Tuesday, September 27, 2011

180 Movie

Just finished watching this!

30 minutes that could change your mind about everything.

Monday, September 26, 2011

A Case for the Rapture

I) Surprise
My main focus is on Jesus' description of the Day of the Lord coming “as a thief in the night” (Matt 24:42, Luke 12:40 – there is no reference in Mark or John; Jesus refers to it again in Rev 16:15).

The apostles continue using this phrase in 1 Thes 5:2, and 2 Pet 3:10.  (2 Thes 2 also talks some about the Coming of our Lord.)

Matthew says "Watch therefore: for ye know not what hour your Lord doth come" (Luke is similar in content).

It might be argued from 1 Thes 5:4 that Christians can know the hour (that it is non-Christians who are taken by surprise), but verse 6 still calls for us to be watchful – there is no mention of any events for us to look for which would signal the Second Coming.

We see the opposite in 2 Thes 2.  Apparently, some false teachers told the Thessalonians that the Day of the Lord was upon them (v2, they had been in effect “left behind”).  Here Paul proves to them they are not in the last days, as there would be several very clear signs.

The other possible counterpoint is Rev 3:3 (letter to Sardis).  Here the context is not the Day of the Lord; but related – judgment against a local church.

II) The Fullness of Wrath in Judgment
This is counterbalanced by the giving of several very specific time frames for events during the Great Tribulation, as God's wrath is poured out through many specific, supernatural signs.

For example:
Rev 9:5  - 5 months
Rev 11:3 - 1260 days
Rev 13:5 - 42 months

Additionally, there are the events of the 21 judgments which are played out sequentially.  Many charts have been drawn up which detail much of this period, and which could be used to reliably determine the coming of Jesus.

III) Contradiction?
So then, we have an apparent contradiction – Jesus comes as a thief in the night, totally unexpected.  Yet, we have Jesus' coming preceded by very specific, well-timed events (of unmistakeably supernatural proportions).

How can we resolve this contradiction?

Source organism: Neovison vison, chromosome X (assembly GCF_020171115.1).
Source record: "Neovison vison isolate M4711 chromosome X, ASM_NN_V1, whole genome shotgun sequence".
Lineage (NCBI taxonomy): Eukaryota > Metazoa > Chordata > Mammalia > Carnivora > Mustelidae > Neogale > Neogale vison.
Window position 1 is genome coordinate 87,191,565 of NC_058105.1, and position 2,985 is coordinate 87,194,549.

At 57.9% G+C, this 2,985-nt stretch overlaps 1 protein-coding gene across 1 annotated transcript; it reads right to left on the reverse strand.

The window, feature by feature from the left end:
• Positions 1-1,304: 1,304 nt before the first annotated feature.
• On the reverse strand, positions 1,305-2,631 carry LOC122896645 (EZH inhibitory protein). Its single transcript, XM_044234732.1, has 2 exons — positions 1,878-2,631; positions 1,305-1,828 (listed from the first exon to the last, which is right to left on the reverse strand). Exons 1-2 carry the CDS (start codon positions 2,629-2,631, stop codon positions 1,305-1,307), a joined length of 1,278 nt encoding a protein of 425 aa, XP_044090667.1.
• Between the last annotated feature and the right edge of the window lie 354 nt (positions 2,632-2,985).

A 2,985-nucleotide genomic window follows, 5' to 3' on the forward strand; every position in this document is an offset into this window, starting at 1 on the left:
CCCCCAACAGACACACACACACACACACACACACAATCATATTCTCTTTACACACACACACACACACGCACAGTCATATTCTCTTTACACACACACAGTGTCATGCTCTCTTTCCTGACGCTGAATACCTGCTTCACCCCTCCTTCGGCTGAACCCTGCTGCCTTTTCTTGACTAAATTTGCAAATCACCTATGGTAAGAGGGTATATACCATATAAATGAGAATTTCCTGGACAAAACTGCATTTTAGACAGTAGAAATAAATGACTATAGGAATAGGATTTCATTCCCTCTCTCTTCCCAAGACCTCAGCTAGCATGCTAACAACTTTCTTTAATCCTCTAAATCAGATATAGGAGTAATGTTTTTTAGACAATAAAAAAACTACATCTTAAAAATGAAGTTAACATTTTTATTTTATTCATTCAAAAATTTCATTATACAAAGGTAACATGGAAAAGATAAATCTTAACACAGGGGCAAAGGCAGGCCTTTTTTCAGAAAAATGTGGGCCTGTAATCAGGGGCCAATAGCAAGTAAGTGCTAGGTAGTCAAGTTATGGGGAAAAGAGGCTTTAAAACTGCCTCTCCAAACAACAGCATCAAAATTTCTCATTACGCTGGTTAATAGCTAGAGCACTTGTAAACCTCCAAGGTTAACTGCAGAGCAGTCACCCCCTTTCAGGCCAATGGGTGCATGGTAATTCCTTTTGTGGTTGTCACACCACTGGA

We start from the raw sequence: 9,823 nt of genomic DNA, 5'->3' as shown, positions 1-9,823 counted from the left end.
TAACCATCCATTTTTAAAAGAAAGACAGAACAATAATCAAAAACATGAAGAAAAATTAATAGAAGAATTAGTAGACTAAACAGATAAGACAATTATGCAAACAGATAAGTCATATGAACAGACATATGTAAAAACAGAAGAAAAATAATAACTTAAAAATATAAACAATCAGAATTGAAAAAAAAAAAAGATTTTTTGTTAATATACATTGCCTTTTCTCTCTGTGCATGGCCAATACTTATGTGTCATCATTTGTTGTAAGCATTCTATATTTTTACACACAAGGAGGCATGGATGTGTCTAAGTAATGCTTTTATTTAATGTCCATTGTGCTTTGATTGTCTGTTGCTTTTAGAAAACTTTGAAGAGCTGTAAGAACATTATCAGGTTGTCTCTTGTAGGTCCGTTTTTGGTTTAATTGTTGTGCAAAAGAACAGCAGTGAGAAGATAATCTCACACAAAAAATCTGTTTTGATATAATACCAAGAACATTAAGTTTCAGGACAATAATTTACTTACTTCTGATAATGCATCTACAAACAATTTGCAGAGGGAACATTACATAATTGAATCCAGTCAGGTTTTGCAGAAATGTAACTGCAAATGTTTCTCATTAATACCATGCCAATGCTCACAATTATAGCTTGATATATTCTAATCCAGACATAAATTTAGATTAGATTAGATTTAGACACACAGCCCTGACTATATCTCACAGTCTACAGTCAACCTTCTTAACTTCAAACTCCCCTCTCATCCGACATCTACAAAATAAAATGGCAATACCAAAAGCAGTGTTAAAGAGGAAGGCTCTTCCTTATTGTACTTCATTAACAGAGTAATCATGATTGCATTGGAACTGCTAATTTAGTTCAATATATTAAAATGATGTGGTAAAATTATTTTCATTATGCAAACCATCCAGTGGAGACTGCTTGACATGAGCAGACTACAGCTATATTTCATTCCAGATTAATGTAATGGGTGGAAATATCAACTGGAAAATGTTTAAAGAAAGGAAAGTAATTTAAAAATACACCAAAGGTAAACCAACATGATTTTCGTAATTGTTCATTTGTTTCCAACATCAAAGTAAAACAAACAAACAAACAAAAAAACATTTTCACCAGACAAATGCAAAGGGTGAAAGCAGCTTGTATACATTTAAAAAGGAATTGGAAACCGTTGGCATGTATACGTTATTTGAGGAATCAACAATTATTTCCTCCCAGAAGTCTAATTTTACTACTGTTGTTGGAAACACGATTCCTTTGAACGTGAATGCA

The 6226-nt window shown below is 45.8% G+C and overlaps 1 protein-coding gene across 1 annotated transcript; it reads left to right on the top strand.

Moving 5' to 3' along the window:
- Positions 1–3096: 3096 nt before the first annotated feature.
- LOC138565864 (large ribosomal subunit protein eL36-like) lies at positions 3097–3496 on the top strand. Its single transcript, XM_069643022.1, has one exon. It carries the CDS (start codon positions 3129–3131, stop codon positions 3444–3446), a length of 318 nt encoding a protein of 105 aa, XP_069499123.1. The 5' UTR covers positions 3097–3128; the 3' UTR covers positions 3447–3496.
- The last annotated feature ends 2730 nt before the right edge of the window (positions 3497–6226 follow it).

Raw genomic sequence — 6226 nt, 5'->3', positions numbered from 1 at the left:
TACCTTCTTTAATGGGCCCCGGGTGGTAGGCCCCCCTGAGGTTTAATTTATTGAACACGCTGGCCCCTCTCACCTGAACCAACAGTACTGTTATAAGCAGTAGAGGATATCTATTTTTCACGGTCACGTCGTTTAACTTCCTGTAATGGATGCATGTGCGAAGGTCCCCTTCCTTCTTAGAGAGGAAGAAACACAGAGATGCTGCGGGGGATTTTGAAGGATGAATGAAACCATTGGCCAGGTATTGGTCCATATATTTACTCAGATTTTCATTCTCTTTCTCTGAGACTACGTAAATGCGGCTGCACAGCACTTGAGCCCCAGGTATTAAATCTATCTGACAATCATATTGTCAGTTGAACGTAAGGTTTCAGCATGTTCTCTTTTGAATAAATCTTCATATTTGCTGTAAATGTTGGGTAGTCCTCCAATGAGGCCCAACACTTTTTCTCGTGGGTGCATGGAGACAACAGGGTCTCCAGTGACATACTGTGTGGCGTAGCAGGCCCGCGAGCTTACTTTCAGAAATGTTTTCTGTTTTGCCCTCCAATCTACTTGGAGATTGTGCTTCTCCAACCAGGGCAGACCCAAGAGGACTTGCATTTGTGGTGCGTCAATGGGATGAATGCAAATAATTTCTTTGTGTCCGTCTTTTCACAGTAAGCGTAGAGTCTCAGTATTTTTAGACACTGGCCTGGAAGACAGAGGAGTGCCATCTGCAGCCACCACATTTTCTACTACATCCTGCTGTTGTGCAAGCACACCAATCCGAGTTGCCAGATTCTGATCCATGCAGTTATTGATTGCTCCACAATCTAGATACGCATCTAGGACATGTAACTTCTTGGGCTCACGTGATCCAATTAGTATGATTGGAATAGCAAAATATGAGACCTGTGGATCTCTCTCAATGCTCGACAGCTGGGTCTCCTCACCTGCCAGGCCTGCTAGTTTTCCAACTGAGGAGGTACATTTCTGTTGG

The Rapture comes as a thief in the night, where we are “gathered unto Him” for we are “not appointed unto wrath”, and at some point after, the well-timed events begin their march to the close of history.  The wrath of God poured out unto judgment.

Saturday, September 10, 2011

Debt, Deficit, and Growth

(continuing my series on economics)

Some important definitions:
debt - money that is owed (like a mortgage or credit card balance).

deficit - a shortfall in your budget (losing money each month or year).

Obviously a family can deal with some amount of debt, and it can be good.  Borrowing for a home can be a way to get a home now and pay for it over your lifetime.  Borrowing for a car is probably less wise, and running up your credit card is just foolish.

In the same way, government debt is not necessarily bad.  As long as the economy is growing, the debt is controllable (you will have more future earnings to cover the interest payments).

Deficits are a whole different story.

Clearly, a family cannot survive for very long with debt and a deficit.  Eventually, the credit cards will run out, and you will be bankrupt.

With the government, things are more muddy.

The economy (as it is currently formulated) is dynamically stable - like a bicycle.  As long as it is running, it will stay upright.  If it stalls, it will fall over, and is difficult to restart.

The government can take action to keep the economy running (running a deficit to pump money into the economy and make it grow).

But this doesn't make sense in a static economy.  You're trying to restart an engine which has nowhere to go.  You can continue to print money and hand it out, but there are not any more goods being produced.  That will lead to inflation.

Saturday, September 3, 2011

A Coming Static Economy?

(continuing my series on economics)

When I look at current events, I wonder if we are looking at a transition to a static (non-growing) economy (although I am a pessimist, so it just might be me).

As I mentioned before, the primary factor of the economy is people. With abortion rates approaching 25%, we must admit that we have fewer people now (the producers and consumers of today's economy have been murdered). Also, reproduction rates in the West have fallen below the replacement rate (in America, you must overlook the first generation immigrant rate to see this trend). It is highly unlikely the population in the West will double in 40 years, or ever. It is possible the population will decrease (and will become heavily weighted toward the elderly).

When you look at the events of the Arab Spring, they are fundamentally economic (young people realizing they have no jobs). This is also somewhat present in the West, although to a lesser degree (although we are seeing some contraction of welfare states).

Interest rates are an indirect indicator of people's belief about growth in the economy. The government can lower rates to try and drive growth, but when rates stay low for long periods of time (record low rates on 30 year loans, for example) - this is an implicit statement that the economy will not grow.